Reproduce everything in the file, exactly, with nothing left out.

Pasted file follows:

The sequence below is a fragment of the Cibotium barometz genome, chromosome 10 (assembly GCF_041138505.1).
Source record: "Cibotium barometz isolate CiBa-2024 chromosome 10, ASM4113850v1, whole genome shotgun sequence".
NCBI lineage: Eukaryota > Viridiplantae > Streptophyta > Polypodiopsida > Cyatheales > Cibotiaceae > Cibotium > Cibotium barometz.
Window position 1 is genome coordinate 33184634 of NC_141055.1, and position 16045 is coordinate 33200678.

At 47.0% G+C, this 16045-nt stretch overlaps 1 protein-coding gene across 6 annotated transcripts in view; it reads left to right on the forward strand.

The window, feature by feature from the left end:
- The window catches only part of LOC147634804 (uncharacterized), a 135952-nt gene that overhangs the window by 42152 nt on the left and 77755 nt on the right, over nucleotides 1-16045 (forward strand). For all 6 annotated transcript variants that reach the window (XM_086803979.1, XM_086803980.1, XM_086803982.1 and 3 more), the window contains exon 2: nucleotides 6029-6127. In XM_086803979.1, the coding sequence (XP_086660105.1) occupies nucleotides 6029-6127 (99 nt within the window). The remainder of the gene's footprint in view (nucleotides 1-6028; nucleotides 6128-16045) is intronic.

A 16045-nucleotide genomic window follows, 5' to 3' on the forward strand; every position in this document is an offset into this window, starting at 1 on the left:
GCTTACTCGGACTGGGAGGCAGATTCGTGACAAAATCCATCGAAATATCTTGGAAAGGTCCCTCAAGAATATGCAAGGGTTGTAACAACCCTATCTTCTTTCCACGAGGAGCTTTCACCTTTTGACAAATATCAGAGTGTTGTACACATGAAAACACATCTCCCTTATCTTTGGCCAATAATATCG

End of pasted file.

The sequence below is a fragment of the Cibotium barometz genome, chromosome 10 (assembly GCF_041138505.1).
Source record: "Cibotium barometz isolate CiBa-2024 chromosome 10, ASM4113850v1, whole genome shotgun sequence".
NCBI lineage: Eukaryota > Viridiplantae > Streptophyta > Polypodiopsida > Cyatheales > Cibotiaceae > Cibotium > Cibotium barometz.
Window position 1 is genome coordinate 33184634 of NC_141055.1, and position 16045 is coordinate 33200678.

At 47.0% G+C, this 16045-nt stretch overlaps 1 protein-coding gene across 6 annotated transcripts in view; it reads left to right on the forward strand.

The window, feature by feature from the left end:
- The window catches only part of LOC147634804 (uncharacterized), a 135952-nt gene that overhangs the window by 42152 nt on the left and 77755 nt on the right, over nucleotides 1-16045 (forward strand). For all 6 annotated transcript variants that reach the window (XM_086803979.1, XM_086803980.1, XM_086803982.1 and 3 more), the window contains exon 2: nucleotides 6029-6127. In XM_086803979.1, the coding sequence (XP_086660105.1) occupies nucleotides 6029-6127 (99 nt within the window). The remainder of the gene's footprint in view (nucleotides 1-6028; nucleotides 6128-16045) is intronic.

A 16045-nucleotide genomic window follows, 5' to 3' on the forward strand; every position in this document is an offset into this window, starting at 1 on the left:
GCTTACTCGGACTGGGAGGCAGATTCGTGACAAAATCCATCGAAATATCTTGGAAAGGTCCCTCAAGAATATGCAAGGGTTGTAACAACCCTATCTTCTTTCCACGAGGAGCTTTCACCTTTTGACAAATATCAGAGTGTTGTACACATGAAAACACATCTCCCTTATCTTTGGCCAATAATATCG